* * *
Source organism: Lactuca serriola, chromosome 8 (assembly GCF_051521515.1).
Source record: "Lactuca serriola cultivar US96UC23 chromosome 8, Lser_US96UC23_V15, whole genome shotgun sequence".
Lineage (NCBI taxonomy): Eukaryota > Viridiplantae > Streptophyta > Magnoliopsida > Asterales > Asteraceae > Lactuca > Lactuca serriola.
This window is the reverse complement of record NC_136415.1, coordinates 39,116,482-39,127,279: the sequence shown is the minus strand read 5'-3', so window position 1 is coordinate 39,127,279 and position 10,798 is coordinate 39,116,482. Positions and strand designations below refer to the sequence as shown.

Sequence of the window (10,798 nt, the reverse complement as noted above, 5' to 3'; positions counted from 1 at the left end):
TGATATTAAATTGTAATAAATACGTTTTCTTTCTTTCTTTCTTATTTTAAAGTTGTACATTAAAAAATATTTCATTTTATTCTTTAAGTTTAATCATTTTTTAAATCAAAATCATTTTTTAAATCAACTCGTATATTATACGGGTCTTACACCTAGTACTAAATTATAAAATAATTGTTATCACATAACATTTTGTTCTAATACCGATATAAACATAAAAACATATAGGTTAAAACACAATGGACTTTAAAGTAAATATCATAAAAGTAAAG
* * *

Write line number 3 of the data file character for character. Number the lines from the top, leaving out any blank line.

Lineage (NCBI taxonomy): Eukaryota > Viridiplantae > Streptophyta > Magnoliopsida > Asterales > Asteraceae > Lactuca > Lactuca serriola.